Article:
Last month, the section of the Moving Picture Experts Group responsible for the digital-audio portion of the sprawling MPEG-4 digital-media standard said it was recommending an addition to its existing audio guidelines. The new proposal, using technology from Swedish company Coding Technologies, would let digital-audio data be compressed into files half the size of what they would have been using the most recent set of standards--without a perceptible dip in sound quality.
The same technology was used toMP3 to the newer MP3Pro, halving the size of MP3 audio files. The proposal won't replace the group's original MPEG-4 audio standard, but it will expand the standard for people who wish to take advantage of the file-crunching technology.
"This is not taking anything away," said David Frerichs, general manager of Coding Technologies' operations in the United States. "It's just adding something new."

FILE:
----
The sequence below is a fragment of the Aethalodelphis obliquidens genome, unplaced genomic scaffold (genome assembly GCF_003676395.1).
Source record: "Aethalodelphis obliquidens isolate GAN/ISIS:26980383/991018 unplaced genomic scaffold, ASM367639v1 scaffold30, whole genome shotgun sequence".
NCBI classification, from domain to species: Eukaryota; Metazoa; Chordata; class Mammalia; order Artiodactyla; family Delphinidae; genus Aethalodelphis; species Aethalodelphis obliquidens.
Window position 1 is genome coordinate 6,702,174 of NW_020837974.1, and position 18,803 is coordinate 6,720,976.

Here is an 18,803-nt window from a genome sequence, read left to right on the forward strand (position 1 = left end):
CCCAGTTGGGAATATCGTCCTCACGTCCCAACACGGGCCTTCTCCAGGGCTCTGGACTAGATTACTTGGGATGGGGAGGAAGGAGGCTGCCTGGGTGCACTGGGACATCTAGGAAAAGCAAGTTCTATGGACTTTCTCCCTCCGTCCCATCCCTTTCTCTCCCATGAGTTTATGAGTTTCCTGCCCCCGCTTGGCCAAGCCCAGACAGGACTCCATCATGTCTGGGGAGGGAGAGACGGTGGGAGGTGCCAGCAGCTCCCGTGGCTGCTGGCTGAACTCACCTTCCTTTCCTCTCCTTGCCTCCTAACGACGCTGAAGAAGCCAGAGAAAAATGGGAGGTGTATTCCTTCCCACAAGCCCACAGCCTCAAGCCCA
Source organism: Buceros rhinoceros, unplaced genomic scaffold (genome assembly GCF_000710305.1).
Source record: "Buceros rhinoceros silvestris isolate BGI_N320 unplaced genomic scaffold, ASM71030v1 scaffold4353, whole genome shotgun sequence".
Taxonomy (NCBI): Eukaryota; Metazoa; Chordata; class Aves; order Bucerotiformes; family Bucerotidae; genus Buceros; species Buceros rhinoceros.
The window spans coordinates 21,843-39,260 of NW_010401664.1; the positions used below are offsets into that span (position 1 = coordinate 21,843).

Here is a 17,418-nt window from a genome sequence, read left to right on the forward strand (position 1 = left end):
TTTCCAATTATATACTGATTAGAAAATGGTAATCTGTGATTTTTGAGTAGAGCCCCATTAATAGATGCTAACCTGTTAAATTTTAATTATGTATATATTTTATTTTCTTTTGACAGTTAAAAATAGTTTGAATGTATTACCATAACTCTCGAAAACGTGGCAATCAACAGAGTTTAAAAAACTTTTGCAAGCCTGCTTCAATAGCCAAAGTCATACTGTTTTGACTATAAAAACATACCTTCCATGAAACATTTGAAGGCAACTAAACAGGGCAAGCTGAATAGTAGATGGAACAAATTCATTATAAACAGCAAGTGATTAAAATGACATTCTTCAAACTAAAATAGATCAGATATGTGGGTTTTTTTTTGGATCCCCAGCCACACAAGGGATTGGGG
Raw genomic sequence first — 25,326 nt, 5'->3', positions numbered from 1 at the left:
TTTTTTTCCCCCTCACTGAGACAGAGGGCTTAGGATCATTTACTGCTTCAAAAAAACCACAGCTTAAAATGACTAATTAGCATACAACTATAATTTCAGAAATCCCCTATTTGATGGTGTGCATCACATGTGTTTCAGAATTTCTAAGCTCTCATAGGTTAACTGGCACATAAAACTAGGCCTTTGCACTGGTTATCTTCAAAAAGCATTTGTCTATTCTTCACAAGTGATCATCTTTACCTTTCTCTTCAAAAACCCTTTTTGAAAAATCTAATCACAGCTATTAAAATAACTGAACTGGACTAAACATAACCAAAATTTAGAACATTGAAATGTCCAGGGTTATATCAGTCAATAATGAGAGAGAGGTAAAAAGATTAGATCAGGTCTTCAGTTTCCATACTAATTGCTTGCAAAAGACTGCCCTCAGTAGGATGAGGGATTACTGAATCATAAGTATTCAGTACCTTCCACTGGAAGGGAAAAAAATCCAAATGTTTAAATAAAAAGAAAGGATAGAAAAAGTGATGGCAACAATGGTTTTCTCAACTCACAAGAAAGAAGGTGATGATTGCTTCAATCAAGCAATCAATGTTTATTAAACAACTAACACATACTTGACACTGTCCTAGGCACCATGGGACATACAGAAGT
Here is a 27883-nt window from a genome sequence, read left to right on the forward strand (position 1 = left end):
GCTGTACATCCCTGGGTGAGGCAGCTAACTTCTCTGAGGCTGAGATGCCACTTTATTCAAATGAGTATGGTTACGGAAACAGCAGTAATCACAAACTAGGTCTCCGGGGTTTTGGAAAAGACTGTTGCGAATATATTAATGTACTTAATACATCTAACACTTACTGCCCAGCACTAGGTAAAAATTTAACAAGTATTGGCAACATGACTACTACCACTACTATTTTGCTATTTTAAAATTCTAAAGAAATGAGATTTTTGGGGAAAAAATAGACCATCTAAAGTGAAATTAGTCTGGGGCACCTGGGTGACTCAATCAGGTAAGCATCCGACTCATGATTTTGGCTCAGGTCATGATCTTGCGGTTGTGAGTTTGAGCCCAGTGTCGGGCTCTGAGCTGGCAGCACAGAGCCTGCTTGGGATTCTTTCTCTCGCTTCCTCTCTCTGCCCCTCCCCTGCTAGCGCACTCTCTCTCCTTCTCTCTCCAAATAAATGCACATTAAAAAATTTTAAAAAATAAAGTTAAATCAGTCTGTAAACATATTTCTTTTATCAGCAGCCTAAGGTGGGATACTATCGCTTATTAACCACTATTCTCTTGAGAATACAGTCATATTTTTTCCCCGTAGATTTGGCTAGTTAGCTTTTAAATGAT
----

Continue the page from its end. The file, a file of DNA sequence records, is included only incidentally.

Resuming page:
MPEG-4 is a wide set of audio and video standards still under development for applications ranging from downloadable Internet video to satellite radio. The latest audio portion of the standard, called AAC, is the equivalent of MP3, which dates from an earlier set of MPEG standards.
Most consumers are still more familiar with MP3 or Windows Media multimedia standards, but AAC is slowly being adopted by some companies looking for high-quality next-generation technologies.
AACPlus, which uses Coding Technologies' work, is already being used by the XM satellite radio system. Frerichs said the technology is also being looked at by wireless companies interested in sending high-quality audio signals over low-bandwidth connections, such as cell phone networks.
The MPEG-4 organization will hold a final vote in March on whether to make AACPlus part of the evolving audio standard.